Defaced by the tourism industry.
This was the first time I had allowed myself to climb Snowdon, the tallest mountain in Wales. So many times I had put off climbing it, because it is the mountain that has been trashed by the tourism industry. Its vast number of visitors alone is enough to make the popular routes and the summit unpleasant. Then add the mountain railway to the top, so granny and her Zimmer frame can get there, where there is an eyesore cafe that blights the landscape, and it takes away all sense of achievement and appreciation of nature.
We had originally planned to follow the Snowdon Horseshoe route via Crib Goch's North Ridge - a serious and exposed scrambling route for experienced walkers. The already strongly gusting winds and heavy drizzle ruled out the Crib Goch part of that though, so we did the second half of the horseshoe in reverse, and returned in safety down one of the more popular tourist routes. The total ascent for this route was about 990 metres. There was no parking space left at the start point (even though it was ridiculously early), so we had to park further down and use the bus service.
The weather was impressively bad, with winds as high as 25 m/s (55 MPH) at the top, thick fog, and constant, heavy rain. The mountain railway was closed before reaching the top due to the weather. Still, vast numbers decided to brave the weather and make it to the top. Those who knew what they were doing wore warm clothing, full-covering water/wind-proofs, and had proper footwear. Even so, it did not stop the idiots. Many were climbing in trainers, plimsolls, jeans, shorts, T-shirts, tank tops, tracksuits (ones designed to keep you cool while exercising), barely rain-resistant coats and polythene bag ponchos that they bought that day (because they went to the mountains without a coat). Huge numbers had no waterproof trousers, some had nothing to cover their heads, and many simply had no coats at all. One person we saw was using a black dustbin liner as a coat. These people are a liability to themselves, and their would-be rescuers. Dare I ask how many carried a map or compass, or a way to signal for help?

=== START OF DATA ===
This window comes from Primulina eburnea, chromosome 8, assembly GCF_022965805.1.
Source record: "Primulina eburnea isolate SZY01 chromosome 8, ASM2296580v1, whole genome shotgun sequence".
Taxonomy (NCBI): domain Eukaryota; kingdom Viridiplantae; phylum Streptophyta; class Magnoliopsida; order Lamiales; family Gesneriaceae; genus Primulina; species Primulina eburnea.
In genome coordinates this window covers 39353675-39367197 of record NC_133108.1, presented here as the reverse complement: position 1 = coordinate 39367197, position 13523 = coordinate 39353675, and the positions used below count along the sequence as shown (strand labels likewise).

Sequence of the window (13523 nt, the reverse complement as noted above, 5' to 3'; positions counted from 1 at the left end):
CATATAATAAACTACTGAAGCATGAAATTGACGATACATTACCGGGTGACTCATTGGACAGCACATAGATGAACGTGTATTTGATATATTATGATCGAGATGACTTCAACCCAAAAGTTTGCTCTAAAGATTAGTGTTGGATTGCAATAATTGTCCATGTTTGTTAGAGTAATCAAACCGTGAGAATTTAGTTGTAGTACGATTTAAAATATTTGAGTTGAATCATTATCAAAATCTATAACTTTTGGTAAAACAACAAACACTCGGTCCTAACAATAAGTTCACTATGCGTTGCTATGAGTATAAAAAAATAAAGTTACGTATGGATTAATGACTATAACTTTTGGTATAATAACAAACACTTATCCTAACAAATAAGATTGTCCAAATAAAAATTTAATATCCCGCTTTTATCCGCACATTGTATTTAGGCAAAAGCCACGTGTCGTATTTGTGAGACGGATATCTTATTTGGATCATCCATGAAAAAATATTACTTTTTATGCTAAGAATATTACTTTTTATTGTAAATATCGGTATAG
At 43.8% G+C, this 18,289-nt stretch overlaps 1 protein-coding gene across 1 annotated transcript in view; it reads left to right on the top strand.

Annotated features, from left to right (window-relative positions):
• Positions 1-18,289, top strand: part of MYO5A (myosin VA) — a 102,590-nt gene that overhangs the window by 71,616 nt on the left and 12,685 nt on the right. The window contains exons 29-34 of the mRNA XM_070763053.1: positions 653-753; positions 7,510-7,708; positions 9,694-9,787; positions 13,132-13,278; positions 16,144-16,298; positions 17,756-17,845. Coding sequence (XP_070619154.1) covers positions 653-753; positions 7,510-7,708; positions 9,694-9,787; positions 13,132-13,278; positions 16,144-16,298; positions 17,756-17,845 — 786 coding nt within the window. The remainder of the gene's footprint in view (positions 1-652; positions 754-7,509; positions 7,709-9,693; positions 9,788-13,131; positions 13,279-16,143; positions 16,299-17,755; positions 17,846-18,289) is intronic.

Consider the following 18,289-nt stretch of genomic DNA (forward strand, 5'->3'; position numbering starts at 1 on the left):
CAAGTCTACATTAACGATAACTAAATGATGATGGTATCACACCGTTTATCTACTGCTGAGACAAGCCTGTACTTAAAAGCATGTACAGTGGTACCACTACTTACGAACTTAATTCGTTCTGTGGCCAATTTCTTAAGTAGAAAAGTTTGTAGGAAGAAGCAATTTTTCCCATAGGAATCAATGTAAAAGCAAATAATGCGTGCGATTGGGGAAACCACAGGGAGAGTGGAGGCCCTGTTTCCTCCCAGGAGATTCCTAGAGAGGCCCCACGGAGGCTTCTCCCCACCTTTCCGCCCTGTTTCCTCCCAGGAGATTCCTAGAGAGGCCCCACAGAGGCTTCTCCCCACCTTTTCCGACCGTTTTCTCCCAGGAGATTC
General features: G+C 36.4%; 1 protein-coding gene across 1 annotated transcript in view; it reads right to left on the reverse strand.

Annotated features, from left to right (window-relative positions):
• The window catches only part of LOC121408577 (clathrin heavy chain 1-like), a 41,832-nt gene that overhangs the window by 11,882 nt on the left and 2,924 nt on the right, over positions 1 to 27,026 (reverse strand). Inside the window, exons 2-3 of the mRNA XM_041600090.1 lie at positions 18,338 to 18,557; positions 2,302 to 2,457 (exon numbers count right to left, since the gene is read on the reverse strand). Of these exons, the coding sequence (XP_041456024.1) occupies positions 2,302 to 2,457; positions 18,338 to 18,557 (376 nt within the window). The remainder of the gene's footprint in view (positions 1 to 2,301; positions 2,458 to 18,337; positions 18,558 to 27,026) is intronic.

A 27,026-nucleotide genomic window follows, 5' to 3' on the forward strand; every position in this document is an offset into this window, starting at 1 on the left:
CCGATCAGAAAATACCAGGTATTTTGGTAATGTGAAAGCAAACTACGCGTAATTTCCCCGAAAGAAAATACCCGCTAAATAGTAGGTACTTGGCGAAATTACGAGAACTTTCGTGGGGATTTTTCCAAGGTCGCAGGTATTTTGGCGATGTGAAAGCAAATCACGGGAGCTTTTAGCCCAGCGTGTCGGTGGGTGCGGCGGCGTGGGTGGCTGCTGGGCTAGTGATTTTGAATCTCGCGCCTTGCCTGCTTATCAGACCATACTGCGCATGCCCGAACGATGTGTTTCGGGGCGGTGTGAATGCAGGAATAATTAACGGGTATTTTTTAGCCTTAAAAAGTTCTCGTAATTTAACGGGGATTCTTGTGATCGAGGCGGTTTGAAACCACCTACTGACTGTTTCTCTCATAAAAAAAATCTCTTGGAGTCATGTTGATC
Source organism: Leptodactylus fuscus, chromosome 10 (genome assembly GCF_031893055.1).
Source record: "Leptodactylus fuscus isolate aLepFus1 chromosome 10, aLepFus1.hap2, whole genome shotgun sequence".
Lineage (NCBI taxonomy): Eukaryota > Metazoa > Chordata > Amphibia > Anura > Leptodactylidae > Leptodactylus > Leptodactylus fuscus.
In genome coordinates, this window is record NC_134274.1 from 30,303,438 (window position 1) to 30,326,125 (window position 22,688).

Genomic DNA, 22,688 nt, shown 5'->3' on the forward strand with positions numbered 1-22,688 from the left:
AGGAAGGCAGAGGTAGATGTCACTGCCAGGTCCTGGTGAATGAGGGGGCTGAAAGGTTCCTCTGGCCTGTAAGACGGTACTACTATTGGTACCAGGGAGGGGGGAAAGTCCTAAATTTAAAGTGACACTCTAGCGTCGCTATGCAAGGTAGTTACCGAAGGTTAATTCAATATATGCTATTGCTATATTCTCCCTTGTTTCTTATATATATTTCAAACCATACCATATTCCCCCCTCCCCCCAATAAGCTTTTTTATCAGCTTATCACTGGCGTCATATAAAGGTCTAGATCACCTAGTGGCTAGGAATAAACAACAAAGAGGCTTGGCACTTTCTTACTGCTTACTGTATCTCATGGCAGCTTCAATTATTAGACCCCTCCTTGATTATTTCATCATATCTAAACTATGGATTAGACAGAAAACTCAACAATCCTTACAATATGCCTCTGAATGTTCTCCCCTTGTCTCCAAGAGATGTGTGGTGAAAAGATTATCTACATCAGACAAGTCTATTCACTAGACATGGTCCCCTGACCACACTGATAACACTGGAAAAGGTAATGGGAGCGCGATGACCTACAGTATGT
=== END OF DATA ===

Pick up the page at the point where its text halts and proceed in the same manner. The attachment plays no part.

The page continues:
On the day we were there, there were rescues of unconscious hypothermic walkers, and we helped a hypothermic child whose coat was useless, and whose jeans rapidly (predictably) turned into a skin-removing, soggy mess. Many other children had been dragged in tears to the top by their idiotic parents, without anything like enough windproof or waterproof clothing. The day afterwards, when the winds were 27 m/s (60 MPH), a hypothermic 2 year old child was rescued after being carried to the top - how is a child supposed to keep warm in these conditions when they are doing no exercise?
It is quite clear why there are so many reports in the news about accidents on this mountain; it seems to draw so many unprepared visitors, hoping to get a taste of the tallest mountain in Wales, and its potentially breathtaking sights. They seem to forget - or not even be aware - that it is a real mountain, and a serious undertaking. Even for those who are properly prepared, it offers serious challenges. You almost want to have someone at the popular gateways onto it, forcing people to turn back if they do not have the right equipment. But they can't search everyone's bags to see if they have the right kit, and it would bring in the whole nanny-state problem. Perhaps just hand them a card saying "you are a liability, and will probably kill yourself or someone else on this mountain today", but then, nobody would pay attention. Perhaps just a piece of paper, with the text "your chances of survival today are the same as the chances of you getting this piece of paper to the summit, intact".
- Clogwyn Pen Llechen, near the start of the Miners' Track at Pen-y-Pass. Though normally offering impressive views, this is an unpleasant route, remaining flat for a long time, then suddenly ramping up a steep climb to the top.
- Llyn Teryn, with The Horns to the left. This is the smallest of the three corrie lakes in this huge hanging valley.
- The best view of the day, at the edge of Llyn Llydaw, the largest lake, which also serves as a reservoir. On the left is the slope of Y Lliwedd. On the right is the edge of Crib Goch (923 metres), and the ridge on the right running down to The Horns (609 metres max). Ahead, at the end of the lake, is the slope up to the two main peaks, with Yr Wyddfa on the left and Garnedd Ugain on the right. The lake is at about 435 metres, and the cloud base is a little below 600 metres at most.